• Display past and present performance as well as predict the future performance of a product’s components
  • Estimate schedules and required testing efforts
  • Monitor and improve the efficiency of the software development life cycle (SDLC).
  • Receive information about the characteristics of the product being tested (size, quality, risk, complexity), test processes (progress, effectiveness, efficiency), test results, and problems with products and processes

However, there are hidden risks and challenges to using software testing metrics:

  • Researching, tracking, and reporting metrics is resource-consuming
  • Available metrics may not be sufficient for making decisions
  • Risk of using wrong or outdated metrics
  • Risk of measuring the wrong things
  • Risk of misinterpreting reports
  • Challenges of collecting reliable data
  • Late availability of QA metrics in software testing

benefits of software testing metrics

By keeping these risks and challenges in mind, test engineers can efficiently plan their work with testing metrics and avoid problems when applying metrics during the testing process.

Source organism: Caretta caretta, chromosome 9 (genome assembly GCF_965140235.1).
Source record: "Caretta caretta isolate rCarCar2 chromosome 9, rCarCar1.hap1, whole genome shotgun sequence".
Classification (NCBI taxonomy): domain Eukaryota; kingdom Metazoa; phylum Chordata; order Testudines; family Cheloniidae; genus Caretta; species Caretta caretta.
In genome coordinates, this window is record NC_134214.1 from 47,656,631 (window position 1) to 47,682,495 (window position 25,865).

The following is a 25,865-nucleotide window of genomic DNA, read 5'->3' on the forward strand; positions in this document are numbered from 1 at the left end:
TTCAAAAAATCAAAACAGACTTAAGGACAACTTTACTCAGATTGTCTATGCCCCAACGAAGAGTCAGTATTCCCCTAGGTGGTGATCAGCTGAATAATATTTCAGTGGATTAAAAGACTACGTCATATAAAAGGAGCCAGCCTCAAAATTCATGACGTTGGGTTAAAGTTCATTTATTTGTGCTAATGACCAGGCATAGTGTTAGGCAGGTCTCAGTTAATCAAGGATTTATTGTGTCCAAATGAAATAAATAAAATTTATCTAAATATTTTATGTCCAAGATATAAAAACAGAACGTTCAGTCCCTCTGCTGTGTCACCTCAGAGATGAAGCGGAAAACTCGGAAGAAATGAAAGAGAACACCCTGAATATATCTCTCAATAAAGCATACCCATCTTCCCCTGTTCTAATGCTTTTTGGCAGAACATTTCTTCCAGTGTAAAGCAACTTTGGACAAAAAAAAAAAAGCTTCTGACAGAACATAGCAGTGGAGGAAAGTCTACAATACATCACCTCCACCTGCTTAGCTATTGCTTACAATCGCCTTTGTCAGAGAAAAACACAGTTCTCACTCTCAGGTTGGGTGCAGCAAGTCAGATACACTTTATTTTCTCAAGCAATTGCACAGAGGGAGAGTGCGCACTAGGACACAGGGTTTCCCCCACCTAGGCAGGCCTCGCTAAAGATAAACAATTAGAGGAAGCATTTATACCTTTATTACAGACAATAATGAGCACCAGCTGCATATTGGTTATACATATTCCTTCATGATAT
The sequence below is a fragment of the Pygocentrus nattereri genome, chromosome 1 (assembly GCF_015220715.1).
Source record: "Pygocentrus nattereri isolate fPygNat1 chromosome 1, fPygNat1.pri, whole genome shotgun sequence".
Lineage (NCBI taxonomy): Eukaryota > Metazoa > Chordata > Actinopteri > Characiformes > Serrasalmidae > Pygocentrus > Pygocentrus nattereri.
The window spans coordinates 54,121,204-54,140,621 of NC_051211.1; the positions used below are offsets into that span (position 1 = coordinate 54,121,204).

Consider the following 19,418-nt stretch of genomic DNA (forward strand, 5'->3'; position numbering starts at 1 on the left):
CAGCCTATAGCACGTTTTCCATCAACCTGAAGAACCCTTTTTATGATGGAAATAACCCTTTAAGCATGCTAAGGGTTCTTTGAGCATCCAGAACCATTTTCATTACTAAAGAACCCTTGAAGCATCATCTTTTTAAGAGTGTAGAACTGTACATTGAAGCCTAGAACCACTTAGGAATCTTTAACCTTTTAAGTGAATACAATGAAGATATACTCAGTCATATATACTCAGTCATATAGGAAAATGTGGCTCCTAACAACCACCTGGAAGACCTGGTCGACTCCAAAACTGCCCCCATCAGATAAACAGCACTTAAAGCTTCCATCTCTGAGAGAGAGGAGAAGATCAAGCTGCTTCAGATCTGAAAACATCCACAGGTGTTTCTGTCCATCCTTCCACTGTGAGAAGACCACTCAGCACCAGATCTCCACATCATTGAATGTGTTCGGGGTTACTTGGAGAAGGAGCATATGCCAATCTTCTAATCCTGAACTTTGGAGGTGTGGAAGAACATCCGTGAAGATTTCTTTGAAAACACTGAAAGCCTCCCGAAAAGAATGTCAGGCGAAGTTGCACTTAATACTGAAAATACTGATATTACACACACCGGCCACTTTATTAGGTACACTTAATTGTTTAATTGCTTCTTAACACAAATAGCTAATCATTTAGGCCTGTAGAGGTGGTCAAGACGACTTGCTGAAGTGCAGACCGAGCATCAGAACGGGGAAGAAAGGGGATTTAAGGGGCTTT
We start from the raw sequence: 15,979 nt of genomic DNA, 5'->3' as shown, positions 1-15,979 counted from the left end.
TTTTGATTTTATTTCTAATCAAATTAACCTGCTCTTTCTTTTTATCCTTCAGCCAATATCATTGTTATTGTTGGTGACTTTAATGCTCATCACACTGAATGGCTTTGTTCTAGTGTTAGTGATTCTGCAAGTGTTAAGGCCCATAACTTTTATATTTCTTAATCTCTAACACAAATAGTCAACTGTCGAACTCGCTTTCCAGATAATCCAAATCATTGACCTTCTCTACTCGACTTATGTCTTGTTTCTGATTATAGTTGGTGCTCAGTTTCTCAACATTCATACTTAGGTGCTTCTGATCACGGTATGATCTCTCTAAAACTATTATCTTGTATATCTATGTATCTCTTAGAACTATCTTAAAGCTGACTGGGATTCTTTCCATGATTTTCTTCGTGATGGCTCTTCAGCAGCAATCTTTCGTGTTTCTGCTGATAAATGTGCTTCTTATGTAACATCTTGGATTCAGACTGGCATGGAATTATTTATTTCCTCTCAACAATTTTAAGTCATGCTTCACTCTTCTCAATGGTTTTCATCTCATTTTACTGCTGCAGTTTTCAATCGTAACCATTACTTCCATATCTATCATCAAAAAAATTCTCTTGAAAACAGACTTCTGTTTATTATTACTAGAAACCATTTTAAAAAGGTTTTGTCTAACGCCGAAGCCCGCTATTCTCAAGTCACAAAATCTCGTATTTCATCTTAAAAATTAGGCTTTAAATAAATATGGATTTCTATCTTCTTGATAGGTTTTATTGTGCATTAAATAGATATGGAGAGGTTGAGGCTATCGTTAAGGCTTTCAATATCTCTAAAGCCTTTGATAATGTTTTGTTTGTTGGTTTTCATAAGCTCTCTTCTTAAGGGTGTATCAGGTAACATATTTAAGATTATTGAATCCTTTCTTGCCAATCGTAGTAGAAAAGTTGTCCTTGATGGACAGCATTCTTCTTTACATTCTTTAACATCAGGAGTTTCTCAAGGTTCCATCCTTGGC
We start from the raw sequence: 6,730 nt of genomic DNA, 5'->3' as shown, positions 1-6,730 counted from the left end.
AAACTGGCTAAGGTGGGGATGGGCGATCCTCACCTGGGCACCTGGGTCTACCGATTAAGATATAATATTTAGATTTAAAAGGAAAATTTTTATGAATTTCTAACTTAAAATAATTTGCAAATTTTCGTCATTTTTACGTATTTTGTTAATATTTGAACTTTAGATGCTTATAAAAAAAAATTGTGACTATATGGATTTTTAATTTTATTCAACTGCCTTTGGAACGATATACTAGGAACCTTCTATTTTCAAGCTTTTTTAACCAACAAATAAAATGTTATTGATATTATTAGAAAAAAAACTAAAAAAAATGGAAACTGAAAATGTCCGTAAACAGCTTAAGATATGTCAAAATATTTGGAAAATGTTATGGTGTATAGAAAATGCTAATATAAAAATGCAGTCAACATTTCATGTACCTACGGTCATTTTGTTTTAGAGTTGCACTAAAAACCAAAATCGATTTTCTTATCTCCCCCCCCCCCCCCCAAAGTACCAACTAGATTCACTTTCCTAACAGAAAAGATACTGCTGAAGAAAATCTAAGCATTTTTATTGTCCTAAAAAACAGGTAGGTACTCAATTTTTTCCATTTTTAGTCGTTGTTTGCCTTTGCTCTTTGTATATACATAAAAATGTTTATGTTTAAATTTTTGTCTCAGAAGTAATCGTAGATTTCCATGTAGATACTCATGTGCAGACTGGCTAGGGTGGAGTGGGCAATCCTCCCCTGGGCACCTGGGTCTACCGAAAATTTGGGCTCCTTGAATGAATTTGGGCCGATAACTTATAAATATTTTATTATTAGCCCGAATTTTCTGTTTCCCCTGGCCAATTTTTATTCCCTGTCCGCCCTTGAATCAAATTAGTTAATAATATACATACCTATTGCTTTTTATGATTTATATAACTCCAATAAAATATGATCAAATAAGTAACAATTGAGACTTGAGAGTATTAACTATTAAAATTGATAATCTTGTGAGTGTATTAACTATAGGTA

How to choose test metrics

There are no universal metrics or best practices you can apply to every process. When choosing which metrics to use, test engineers rely on the objectives of the particular test process.

Identifying objectives for the testing process and actual software quality may be challenging, as QA and test specialists might have unrealistic expectations for their projects (such as finding and fixing all code defects) or might underestimate how many hours testing will actually take.

One way to choose test objectives is by choosing from the four most common as defined by Rex Black in Metrics for Software Testing: Managing with Facts, Part 1: The How and Why of Metrics: